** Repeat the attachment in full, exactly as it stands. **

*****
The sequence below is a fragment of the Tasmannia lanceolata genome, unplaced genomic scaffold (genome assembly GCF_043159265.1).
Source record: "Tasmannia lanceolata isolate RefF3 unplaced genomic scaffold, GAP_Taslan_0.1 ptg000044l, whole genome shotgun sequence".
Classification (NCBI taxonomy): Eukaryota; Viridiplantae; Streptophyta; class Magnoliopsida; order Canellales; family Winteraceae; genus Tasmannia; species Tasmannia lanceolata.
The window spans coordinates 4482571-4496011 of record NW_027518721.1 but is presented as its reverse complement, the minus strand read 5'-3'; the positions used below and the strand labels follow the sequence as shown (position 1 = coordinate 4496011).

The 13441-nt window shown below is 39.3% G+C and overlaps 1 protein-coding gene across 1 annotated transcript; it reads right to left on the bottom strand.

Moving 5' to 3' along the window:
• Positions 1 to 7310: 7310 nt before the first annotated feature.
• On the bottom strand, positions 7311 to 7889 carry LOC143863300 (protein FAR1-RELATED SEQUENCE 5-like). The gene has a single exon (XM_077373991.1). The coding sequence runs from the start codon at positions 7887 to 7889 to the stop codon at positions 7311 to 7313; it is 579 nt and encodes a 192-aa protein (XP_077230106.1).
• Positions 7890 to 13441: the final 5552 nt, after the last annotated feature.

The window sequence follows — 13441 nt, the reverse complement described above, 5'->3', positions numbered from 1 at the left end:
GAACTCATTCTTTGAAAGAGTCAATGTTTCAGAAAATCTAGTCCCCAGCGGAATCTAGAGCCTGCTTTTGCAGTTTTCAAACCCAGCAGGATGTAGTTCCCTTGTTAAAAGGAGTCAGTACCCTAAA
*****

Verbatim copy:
The sequence below is a fragment of the Tasmannia lanceolata genome, unplaced genomic scaffold (genome assembly GCF_043159265.1).
Source record: "Tasmannia lanceolata isolate RefF3 unplaced genomic scaffold, GAP_Taslan_0.1 ptg000044l, whole genome shotgun sequence".
Classification (NCBI taxonomy): Eukaryota; Viridiplantae; Streptophyta; class Magnoliopsida; order Canellales; family Winteraceae; genus Tasmannia; species Tasmannia lanceolata.
The window spans coordinates 4482571-4496011 of record NW_027518721.1 but is presented as its reverse complement, the minus strand read 5'-3'; the positions used below and the strand labels follow the sequence as shown (position 1 = coordinate 4496011).

The 13441-nt window shown below is 39.3% G+C and overlaps 1 protein-coding gene across 1 annotated transcript; it reads right to left on the bottom strand.

Moving 5' to 3' along the window:
• Positions 1 to 7310: 7310 nt before the first annotated feature.
• On the bottom strand, positions 7311 to 7889 carry LOC143863300 (protein FAR1-RELATED SEQUENCE 5-like). The gene has a single exon (XM_077373991.1). The coding sequence runs from the start codon at positions 7887 to 7889 to the stop codon at positions 7311 to 7313; it is 579 nt and encodes a 192-aa protein (XP_077230106.1).
• Positions 7890 to 13441: the final 5552 nt, after the last annotated feature.

The window sequence follows — 13441 nt, the reverse complement described above, 5'->3', positions numbered from 1 at the left end:
GAACTCATTCTTTGAAAGAGTCAATGTTTCAGAAAATCTAGTCCCCAGCGGAATCTAGAGCCTGCTTTTGCAGTTTTCAAACCCAGCAGGATGTAGTTCCCTTGTTAAAAGGAGTCAGTACCCTAAA